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Troubled New York City call girl Bree Daniels (Jane Fonda) finds herself in the middle of an investigation with small-town private eye John Klute (Donald Sutherland). Klute's businessman friend has been missing for months, and he thinks Bree is at the center of it. As the lanky detective investigates, he gets involved in a sordid web of murder and with Bree. Danger lurks in the shadows, old habits are hard to break, and love is best left unspoken for two people from such opposite worlds.

Review by Shannon J Harvey:
Studios like Warner Brothers are opening up their vaults and giving various classics a new life in the digital world. Better that than another Wiggles episode on DVD (after all, lots of kids own DVDs...). Now looking decidedly dated, the language and fashions in Alan J. Pakula's 1971 neo-noir romance Klute all scream retro. But it also established Pakula's probing visual style and quiet, unflashy direction something echoed in another New York crime caper, The French Connection. Klute marked the first of what critics called Pakula's "paranoia trilogy," which continued with Love and Pain and the Whole Damn Thing (1972) and the chilling The Parallax View (1974). The bookend was the superb retelling of the Watergate scandal All the President's Men (1976).

Klute is a Hollywood crime caper lead by the performances of its then up-and-coming stars Jane Fonda and Donald Sutherland and Pakula's stylish direction. Sutherland works subtly as a kind of Phillip Marlowe while Fonda - in her Oscar Winning performance - is his perfect opposite; flashy and street smart. Backing such controlled acting and well considered direction is Andy and Dave Lewis's taut script. Most of all, Klute is proof of how a great cinematographer can make a movie even better. Gordon Will's use of dim lighting, dark alleyways and tight spaces adds the suspense that the script never really delivers. He can only do so much. Sutherland plays Klute with a complete lack of emotion, making it difficult to decipher his relationship with the city and with Fonda. The film also makes the crucial error of revealing the identity of the killer halfway through and continues to proceed with clues as if it's still a mystery.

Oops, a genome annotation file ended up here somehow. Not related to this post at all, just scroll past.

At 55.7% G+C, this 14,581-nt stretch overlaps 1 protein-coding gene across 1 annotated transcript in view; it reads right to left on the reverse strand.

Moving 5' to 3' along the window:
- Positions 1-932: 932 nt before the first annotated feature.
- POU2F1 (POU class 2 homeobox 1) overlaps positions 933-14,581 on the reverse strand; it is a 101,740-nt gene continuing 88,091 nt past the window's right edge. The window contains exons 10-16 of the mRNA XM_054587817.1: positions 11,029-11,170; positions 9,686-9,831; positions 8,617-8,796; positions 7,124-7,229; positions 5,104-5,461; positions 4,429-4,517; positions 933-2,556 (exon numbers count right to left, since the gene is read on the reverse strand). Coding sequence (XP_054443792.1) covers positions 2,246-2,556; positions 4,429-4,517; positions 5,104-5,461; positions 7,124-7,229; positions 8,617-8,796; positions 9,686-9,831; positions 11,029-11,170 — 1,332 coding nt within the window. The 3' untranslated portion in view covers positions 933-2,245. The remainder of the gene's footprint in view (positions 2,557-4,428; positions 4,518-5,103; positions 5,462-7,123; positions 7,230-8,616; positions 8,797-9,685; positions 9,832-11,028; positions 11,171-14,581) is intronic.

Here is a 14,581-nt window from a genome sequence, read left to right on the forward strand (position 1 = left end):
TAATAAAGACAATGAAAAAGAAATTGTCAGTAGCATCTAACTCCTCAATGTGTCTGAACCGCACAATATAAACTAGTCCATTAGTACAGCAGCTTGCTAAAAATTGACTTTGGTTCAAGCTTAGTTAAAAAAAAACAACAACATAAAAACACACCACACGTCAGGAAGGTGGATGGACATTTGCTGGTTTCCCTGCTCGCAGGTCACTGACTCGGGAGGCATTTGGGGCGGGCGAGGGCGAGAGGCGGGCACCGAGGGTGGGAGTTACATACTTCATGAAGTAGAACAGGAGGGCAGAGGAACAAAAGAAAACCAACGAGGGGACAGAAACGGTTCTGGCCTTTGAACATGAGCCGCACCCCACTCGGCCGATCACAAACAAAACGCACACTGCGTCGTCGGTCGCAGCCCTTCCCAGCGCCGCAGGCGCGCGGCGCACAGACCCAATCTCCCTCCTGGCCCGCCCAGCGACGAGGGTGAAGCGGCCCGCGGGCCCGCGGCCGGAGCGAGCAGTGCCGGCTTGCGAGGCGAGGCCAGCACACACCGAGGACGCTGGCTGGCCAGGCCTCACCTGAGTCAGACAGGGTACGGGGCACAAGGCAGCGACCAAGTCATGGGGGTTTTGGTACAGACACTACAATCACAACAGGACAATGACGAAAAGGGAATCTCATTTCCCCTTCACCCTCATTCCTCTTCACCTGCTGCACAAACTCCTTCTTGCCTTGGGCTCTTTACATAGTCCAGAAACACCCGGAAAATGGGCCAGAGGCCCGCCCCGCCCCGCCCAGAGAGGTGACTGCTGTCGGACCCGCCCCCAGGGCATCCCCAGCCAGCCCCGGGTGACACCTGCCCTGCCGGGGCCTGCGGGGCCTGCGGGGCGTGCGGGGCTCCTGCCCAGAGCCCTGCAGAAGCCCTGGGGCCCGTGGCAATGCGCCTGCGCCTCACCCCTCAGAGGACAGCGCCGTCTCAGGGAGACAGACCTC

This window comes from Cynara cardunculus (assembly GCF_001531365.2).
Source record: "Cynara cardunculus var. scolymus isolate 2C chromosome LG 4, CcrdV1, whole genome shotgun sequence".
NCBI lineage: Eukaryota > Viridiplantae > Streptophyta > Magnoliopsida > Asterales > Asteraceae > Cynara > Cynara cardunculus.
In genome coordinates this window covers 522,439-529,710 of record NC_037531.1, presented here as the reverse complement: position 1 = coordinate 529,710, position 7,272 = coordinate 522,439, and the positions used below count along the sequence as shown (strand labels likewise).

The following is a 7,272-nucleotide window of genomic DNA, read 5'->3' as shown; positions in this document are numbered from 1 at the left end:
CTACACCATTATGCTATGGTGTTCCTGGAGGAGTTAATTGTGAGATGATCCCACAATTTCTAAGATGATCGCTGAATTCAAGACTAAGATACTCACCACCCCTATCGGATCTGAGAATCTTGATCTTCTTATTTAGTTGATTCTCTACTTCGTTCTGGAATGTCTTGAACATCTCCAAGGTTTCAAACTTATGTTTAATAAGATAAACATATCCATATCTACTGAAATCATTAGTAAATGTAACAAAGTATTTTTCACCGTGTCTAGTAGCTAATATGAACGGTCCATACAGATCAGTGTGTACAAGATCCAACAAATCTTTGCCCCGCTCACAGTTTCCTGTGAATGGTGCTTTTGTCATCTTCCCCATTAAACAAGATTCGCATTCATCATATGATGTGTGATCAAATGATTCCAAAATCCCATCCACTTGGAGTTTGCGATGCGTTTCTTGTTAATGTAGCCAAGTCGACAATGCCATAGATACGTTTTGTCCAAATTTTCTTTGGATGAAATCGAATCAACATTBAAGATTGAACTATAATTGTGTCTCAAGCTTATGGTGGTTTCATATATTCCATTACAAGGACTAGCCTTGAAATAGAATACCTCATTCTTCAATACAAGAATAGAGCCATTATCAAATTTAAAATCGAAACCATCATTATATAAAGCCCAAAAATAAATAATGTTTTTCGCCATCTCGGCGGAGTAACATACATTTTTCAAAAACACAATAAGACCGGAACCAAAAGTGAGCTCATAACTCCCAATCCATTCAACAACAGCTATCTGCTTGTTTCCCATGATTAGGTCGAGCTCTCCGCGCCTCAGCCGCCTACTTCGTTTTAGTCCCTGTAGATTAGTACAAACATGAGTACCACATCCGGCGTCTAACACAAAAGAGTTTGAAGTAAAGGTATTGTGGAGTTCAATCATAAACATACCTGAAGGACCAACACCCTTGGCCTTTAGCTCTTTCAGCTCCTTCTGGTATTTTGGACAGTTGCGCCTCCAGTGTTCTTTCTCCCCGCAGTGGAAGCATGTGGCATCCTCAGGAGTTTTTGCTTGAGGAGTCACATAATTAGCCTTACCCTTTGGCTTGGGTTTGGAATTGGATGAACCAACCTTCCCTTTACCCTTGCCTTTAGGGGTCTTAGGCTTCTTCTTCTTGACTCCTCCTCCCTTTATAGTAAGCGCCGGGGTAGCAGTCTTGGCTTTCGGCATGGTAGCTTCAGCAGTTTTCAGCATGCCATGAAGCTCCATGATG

Klute is a fairly major film so it's a shame Warner Brothers chose such a bare bones DVD release. The look and sound is still very average, and an eight minute documentary does little more than follow Fonda's, Sutherland's and Pakula's escapades as they begin filming in New York. The cruddy trailer should also be used to show marketing students what not to put on a trailer.

However, Klute is worth a look for the way these old crime thrillers used to be made, and for Fonda, who would go on to birth an exercise revolution and marry a media billionaire. It could have been a more feature laden DVD, but at around $28 the low price tag makes it almost forgivable.

Published April 18, 2002

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You can buy it HERE - next day delivery within Australia

(US 1971)

CAST: Jane Fonda, Donald Sutherland, Charles Cioffi, Roy Scheider, Dorothy Tristan, Rita Gam, Nathan George

DIRECTOR: Alan J. Pakula

RUNNING TIME: 114 minutes

SPECIAL FEATURES: Behind the Scenes documentary: Klute in New York - A background for suspense; Theatrical Trailer; Cast/filmmaker highlights;

DVD DISTRIBUTOR: Warner Home Video

DVD RELEASE: April 17, 2002

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